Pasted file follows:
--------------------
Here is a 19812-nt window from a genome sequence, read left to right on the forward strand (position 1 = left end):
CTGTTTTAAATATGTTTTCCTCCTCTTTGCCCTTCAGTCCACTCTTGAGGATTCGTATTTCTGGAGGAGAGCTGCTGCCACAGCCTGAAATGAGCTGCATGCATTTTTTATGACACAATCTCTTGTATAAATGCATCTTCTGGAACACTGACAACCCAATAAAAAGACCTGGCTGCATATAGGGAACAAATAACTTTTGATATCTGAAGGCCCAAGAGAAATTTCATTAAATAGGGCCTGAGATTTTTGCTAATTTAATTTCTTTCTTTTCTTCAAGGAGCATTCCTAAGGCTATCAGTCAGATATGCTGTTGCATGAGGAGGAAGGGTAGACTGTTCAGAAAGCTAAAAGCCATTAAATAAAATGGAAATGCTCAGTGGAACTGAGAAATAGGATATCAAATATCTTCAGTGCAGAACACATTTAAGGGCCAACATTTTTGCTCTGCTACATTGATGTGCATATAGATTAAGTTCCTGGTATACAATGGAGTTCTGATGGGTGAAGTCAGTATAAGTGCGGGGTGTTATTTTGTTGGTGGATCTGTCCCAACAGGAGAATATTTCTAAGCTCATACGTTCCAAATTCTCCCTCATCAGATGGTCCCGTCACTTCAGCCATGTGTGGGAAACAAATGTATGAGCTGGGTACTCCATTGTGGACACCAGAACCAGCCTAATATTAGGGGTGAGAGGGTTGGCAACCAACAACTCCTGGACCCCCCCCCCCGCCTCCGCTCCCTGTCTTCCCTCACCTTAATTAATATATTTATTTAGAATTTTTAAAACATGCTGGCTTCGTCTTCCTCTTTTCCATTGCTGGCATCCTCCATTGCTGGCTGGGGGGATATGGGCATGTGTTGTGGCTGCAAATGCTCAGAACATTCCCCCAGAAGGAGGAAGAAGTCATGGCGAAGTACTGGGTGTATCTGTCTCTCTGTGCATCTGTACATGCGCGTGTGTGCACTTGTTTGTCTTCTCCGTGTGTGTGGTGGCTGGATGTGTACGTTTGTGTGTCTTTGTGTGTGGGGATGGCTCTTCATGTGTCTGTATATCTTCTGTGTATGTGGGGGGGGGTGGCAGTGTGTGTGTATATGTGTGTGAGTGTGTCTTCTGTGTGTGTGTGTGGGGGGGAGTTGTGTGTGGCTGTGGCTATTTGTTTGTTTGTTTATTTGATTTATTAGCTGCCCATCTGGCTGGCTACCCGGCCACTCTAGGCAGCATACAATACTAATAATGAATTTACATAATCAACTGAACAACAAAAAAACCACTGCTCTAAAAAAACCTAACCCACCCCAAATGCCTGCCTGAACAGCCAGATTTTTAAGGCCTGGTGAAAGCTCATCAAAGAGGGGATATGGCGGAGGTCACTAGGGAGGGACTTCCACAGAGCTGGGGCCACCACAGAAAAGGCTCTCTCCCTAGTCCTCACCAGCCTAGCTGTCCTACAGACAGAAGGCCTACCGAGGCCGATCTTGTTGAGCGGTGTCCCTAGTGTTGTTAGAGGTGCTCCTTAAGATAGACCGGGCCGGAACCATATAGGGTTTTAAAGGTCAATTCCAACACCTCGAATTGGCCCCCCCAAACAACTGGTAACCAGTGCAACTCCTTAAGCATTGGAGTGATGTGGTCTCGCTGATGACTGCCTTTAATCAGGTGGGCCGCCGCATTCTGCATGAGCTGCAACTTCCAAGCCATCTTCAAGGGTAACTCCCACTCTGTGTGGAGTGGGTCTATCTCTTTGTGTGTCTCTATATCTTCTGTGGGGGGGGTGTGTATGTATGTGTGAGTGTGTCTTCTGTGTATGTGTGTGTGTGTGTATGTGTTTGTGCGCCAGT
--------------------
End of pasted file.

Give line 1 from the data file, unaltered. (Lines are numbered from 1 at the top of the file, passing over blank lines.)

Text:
Here is a 19812-nt window from a genome sequence, read left to right on the forward strand (position 1 = left end):